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TF series HPDC machine.

Making HPDC a Customizable Process

July 11, 2022
A new range of high-pressure diecasting machinery promises to be more configurable to individual foundries’ production requirements, with a range of closing forces, injection types, and different closing options.

High-pressure diecasting has been embraced by automotive designers, principally because of their adoption of lightweight aluminum alloys for structural and drivetrain components as the means to reduce vehicle weights. Closely following this shift has been the opportunity that advanced design capabilities offer designer to reconsider system components, to unitize structures, and again HPDC is the means to the end.

With high-pressure diecasting metalcasters not only fulfill these automaking objectives but also produce such lighter, more complex, and unitized components in less time and with less energy, material, manpower, etc.

A consequence of all this has been the arrival of new HPDC machines, often capable of producing large and complex cast parts. A notable entry among these machines is the Toggle Free (TF) series developed by ItalPresseGauss – an Italian machine builder and part of the Norican Group of companies.

TF series machines feature a hydraulic system to drive the press closing action rather than a mechanical process. An advantage of hydraulic power is that the machine needs just two platens (not three) to achieve the pressure necessary to form the parts, which reduces the machine footprint. That point is important because producing larger-dimension parts calls for a higher reliance on automation and handling equipment to tend the HPDC process.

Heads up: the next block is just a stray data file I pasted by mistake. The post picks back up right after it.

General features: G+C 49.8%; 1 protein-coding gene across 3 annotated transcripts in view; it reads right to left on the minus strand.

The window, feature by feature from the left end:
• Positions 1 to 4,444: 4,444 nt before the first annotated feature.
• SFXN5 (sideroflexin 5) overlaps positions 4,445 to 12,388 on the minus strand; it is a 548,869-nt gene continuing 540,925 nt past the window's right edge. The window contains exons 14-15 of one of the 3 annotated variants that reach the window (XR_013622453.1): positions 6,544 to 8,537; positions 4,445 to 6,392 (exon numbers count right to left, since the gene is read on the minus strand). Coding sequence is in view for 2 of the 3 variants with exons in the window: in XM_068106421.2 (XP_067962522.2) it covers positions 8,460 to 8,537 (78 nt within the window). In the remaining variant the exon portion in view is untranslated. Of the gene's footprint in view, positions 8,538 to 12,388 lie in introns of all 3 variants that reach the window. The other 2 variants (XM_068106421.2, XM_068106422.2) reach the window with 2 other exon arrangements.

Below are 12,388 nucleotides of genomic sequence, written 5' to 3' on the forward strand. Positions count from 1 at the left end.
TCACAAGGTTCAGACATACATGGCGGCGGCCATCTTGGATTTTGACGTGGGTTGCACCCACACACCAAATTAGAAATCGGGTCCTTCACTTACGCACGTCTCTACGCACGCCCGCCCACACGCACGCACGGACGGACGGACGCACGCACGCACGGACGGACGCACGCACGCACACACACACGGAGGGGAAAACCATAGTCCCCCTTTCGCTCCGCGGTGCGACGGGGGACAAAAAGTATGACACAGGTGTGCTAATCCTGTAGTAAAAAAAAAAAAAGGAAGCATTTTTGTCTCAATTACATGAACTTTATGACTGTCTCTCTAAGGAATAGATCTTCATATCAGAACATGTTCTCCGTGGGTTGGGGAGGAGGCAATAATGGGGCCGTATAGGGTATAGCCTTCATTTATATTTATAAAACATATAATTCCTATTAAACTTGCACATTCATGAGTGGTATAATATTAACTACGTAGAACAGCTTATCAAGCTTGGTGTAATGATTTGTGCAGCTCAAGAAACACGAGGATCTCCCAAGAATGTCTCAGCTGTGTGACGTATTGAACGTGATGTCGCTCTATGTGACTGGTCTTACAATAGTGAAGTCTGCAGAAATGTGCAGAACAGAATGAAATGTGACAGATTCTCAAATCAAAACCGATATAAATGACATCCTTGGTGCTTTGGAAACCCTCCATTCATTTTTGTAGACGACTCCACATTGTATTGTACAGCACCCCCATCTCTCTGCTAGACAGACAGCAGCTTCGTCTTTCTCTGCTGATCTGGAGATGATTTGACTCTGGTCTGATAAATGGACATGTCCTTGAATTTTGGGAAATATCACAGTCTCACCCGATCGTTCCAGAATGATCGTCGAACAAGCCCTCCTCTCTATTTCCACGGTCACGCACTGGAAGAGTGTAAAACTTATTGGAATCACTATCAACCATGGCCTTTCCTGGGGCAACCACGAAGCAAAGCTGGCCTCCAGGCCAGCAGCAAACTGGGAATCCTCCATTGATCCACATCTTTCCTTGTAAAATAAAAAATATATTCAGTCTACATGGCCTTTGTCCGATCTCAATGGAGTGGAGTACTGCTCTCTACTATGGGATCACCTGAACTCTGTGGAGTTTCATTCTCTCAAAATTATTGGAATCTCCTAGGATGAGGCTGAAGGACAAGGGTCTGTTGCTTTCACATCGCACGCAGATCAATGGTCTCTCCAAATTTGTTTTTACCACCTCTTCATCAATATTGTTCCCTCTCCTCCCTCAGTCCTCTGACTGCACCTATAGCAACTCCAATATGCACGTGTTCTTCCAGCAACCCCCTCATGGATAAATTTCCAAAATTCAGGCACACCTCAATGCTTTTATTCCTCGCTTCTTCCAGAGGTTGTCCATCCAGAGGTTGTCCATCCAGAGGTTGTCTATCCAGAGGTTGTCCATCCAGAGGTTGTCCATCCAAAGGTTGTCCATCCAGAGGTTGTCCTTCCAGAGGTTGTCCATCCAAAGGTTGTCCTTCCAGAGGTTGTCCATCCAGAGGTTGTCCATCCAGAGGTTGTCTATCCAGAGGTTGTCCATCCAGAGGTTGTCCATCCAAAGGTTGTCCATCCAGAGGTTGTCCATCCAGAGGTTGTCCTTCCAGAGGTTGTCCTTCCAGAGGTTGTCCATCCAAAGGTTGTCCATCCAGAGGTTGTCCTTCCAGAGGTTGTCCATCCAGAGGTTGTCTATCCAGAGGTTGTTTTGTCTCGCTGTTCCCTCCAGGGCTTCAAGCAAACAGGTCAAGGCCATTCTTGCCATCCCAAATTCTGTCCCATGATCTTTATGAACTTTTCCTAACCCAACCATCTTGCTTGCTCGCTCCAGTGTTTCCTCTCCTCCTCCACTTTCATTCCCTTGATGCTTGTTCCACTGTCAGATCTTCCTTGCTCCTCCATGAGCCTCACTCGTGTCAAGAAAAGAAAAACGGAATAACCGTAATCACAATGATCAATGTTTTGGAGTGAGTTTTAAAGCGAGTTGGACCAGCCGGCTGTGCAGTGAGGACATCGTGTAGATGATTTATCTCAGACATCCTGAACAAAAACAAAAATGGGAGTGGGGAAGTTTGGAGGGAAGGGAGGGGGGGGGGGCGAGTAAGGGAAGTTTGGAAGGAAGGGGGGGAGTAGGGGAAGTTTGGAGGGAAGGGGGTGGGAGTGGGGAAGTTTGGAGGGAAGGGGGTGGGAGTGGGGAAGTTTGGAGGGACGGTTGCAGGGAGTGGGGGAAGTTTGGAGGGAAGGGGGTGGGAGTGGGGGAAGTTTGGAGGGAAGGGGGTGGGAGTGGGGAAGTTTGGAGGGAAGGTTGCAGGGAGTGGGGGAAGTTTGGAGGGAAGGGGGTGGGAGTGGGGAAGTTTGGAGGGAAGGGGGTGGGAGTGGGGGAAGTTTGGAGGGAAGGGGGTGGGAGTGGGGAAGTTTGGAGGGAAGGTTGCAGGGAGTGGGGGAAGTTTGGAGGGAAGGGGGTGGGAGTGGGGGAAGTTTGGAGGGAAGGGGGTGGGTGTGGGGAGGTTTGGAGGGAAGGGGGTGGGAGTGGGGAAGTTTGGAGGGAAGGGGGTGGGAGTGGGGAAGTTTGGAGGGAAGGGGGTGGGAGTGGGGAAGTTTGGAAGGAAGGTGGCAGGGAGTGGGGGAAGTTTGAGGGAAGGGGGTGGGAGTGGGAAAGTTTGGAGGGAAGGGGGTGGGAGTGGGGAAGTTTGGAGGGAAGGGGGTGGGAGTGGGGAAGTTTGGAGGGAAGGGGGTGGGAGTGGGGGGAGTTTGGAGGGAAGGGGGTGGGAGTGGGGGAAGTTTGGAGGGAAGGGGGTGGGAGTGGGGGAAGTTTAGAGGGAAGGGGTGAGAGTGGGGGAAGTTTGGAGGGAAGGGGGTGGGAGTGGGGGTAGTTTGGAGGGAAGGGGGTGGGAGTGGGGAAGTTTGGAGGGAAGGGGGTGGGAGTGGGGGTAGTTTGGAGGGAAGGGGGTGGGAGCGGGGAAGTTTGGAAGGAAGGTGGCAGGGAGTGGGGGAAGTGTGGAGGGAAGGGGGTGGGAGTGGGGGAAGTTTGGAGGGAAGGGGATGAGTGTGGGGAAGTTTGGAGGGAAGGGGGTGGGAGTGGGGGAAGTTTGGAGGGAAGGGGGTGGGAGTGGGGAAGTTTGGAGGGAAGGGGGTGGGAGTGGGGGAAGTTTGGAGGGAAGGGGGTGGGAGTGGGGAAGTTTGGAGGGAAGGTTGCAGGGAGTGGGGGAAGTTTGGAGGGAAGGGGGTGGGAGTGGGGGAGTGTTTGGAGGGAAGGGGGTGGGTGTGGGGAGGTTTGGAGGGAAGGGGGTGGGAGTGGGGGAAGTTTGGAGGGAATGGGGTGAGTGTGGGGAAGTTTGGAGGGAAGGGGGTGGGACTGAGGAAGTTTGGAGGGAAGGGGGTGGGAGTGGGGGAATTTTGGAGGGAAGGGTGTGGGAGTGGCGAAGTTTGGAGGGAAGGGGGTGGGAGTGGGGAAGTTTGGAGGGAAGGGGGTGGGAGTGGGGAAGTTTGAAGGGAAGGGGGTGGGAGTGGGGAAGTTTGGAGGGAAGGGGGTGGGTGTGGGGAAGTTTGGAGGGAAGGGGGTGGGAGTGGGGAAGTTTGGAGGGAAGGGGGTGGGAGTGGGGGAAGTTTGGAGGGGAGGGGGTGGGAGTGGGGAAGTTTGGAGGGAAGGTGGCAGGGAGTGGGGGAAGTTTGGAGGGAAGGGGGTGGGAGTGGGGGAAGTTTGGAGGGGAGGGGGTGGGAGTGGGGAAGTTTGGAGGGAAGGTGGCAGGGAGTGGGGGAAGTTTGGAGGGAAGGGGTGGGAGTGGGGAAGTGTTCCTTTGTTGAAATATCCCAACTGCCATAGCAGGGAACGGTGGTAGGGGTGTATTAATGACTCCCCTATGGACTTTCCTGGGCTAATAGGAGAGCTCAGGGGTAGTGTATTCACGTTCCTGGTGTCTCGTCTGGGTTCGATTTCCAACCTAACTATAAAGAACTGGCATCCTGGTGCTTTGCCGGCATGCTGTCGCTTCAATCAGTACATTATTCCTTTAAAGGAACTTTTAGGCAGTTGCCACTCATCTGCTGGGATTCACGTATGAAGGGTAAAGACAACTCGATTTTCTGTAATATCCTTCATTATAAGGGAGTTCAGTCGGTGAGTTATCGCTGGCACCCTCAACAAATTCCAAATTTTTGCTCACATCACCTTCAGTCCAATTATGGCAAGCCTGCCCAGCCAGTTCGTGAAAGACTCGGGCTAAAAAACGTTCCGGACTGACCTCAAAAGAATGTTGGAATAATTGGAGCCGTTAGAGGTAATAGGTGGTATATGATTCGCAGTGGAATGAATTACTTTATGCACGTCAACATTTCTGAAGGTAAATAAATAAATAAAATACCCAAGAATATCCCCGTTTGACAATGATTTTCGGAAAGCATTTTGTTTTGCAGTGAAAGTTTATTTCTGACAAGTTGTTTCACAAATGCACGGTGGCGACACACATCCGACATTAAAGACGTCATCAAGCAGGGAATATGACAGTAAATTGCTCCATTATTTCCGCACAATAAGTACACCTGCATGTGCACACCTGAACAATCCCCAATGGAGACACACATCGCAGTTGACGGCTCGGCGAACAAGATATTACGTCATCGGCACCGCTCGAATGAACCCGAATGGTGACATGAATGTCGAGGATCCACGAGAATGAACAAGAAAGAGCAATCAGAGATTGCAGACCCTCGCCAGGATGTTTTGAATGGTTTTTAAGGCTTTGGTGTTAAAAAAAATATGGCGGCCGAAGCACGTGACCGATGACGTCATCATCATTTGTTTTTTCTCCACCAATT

The latest addition to the TF series are modular models that can be configured easily to the specific requirements of particular metalcasters, and also adaptable to the changing casting requirements. ItalPresseGauss indicated that more than fifty-five different machine configurations will be possible, along with closing forces ranging from 1,400 to 11,000 metric tons, six types of injection, and at least two closing unit options for every machine size.

According to the developers, the flexibility that the modular TF machines offer to foundries will lead to greater cost-effectiveness, including the opportunity to cast larger structures in higher volumes.

“Their modular configuration means we can ship the pre-tested, pre-certified modules quicker, at less cost, and assemble on location ensuring faster delivery and ‘right-first-time’ performance,” offered IPG senior vice president Mario Cincotta. “All concepts we have tested in real life. What’s more, if casting needs change, so can the configuration of the machine by re-adapting it with a new module. It’s simple. That’s why we call it SmartPlatform.”

IPG is supplying the new TF models as individual machines or as parts of fully automated cells.

The developer also calls customers’ attention the new machines’ contribution to “sustainable productivity,” in line with the environmental scoring standards increasingly imposed by casting buyers. TF machines themselves are designed to be lightweight, and incorporate the developer’s ECO-FIT “smart” system to regulate the hydraulic pumps’ operation, to consume less energy. Fluid flow-rate and pressure request are compared in real time with the target values, to minimize the flow waste; and maximum hydraulic efficiency is achieved by reducing the motor speed to the minimum rate required for requested pressure.

Automatic speed variation combined with reduced pressure in the circuit achieve a significant overall reduction of energy consumption per cycle.

Other design details include hard, certified alloy-steel platens, well equalized tie-bar loads, a hydraulic locking system able to compensate for die geometrical variances or thermal expansions, and a SC.4 shot end system with real-time injection control. Such details help to promote casting repeatability and minimize aluminum waste.

The new modular TF machines are invested with the Norican Group’s Norigate digitalization platform, which collects, timestamps, and encrypts data from any machine before sending it to the cloud.

“The launch of our leaner, greener, next-generation of TF machines means we are going to be able to deliver best-in-class parts and solutions in less time, helping customers to increase productive time and to adapt quickly to changing requirements,” according to Cincotta.